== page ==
Balloting Snafus Mar Rhode Island Pension Reform Vote

by ABC6 Chief Political Reporter Mark Curtis

Thousands of ballots were mailed out so state workers and retirees could vote on the proposed pension settlement.

But there are problems…some employees never got ballots from the direct mail company.

“Either some of the others did not update their file, with their direct employer or school district for instance, or the school district didn't forward that information to the Retirement Board. But we're catching them,” said Bob Walsh, President of the National Education Association, Rhode Island Chapter.

Teachers union President Bob Walsh says people should call their union or the state…if they did not get a ballot.

ABC6 Chief Political Reporter Mark Curtis said, “Even here at Mount Saint Mary's Cemetery in Pawtucket, one of the residents received a ballot to vote on the pension reform settlement. That's right, a pensioner who's been dead for five years, had a ballot sent to her home.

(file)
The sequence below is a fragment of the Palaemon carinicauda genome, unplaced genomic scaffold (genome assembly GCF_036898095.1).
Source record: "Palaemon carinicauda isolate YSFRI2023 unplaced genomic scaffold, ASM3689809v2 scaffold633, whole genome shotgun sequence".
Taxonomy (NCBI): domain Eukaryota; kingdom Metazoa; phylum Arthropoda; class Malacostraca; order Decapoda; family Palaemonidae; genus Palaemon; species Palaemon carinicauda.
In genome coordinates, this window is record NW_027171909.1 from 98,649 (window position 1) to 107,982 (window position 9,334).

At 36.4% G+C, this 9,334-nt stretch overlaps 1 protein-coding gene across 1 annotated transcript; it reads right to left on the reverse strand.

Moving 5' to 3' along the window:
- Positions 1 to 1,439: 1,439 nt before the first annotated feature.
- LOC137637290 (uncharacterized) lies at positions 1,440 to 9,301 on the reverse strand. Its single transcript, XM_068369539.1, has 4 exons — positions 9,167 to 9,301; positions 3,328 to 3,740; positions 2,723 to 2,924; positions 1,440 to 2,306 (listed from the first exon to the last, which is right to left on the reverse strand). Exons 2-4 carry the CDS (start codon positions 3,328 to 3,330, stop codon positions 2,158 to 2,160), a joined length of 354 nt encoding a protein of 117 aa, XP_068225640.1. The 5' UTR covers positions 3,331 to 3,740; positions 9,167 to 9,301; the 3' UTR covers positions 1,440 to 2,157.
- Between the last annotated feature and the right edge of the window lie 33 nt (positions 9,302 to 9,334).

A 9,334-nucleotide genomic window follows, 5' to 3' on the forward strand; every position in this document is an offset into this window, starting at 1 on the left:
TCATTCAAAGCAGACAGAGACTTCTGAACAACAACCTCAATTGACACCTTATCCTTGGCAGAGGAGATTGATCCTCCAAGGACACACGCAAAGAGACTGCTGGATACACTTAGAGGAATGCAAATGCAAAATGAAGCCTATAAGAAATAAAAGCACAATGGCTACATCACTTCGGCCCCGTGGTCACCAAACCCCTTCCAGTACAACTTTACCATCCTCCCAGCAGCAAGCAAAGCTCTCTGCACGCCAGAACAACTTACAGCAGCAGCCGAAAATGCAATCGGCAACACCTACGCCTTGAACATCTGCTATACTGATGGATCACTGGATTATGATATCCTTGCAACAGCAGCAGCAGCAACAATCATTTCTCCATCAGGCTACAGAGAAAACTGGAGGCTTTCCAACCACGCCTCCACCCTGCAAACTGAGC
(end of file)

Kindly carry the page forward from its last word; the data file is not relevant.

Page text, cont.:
“Well in honor of Saint Joseph's Day I am going to throw out an old Italian phrase, 'It's a frittata!'” Q: Meaning what? “Meaning it's a big mixed bag. It's chaos,” said State Rep. Anthony Giarrusso, (R) East Greenwich-West Greenwich.

A state rep who opposes the pension settlement is not impressed by the balloting snafus so far.

And thinks it's unfair that ballots which are never returned are counted as “yes” votes:

“That's probably how Saddam Hussein used to win by 100 percent…. It's not democratic,” said Rep. Giarrusso.

But union leaders argue that was part of the negotiated settlement that Governor Chafee and Treasurer Raimondo approved.

Reporter Q: There's a fairness question there?

“Yeah, there's great confusion. First of all the general public doesn't have anything to do with this process. This is a process for the plaintiffs who brought forward the lawsuit.”

Workers and retirees who are voting “no,” must get their ballots in by April 3rd.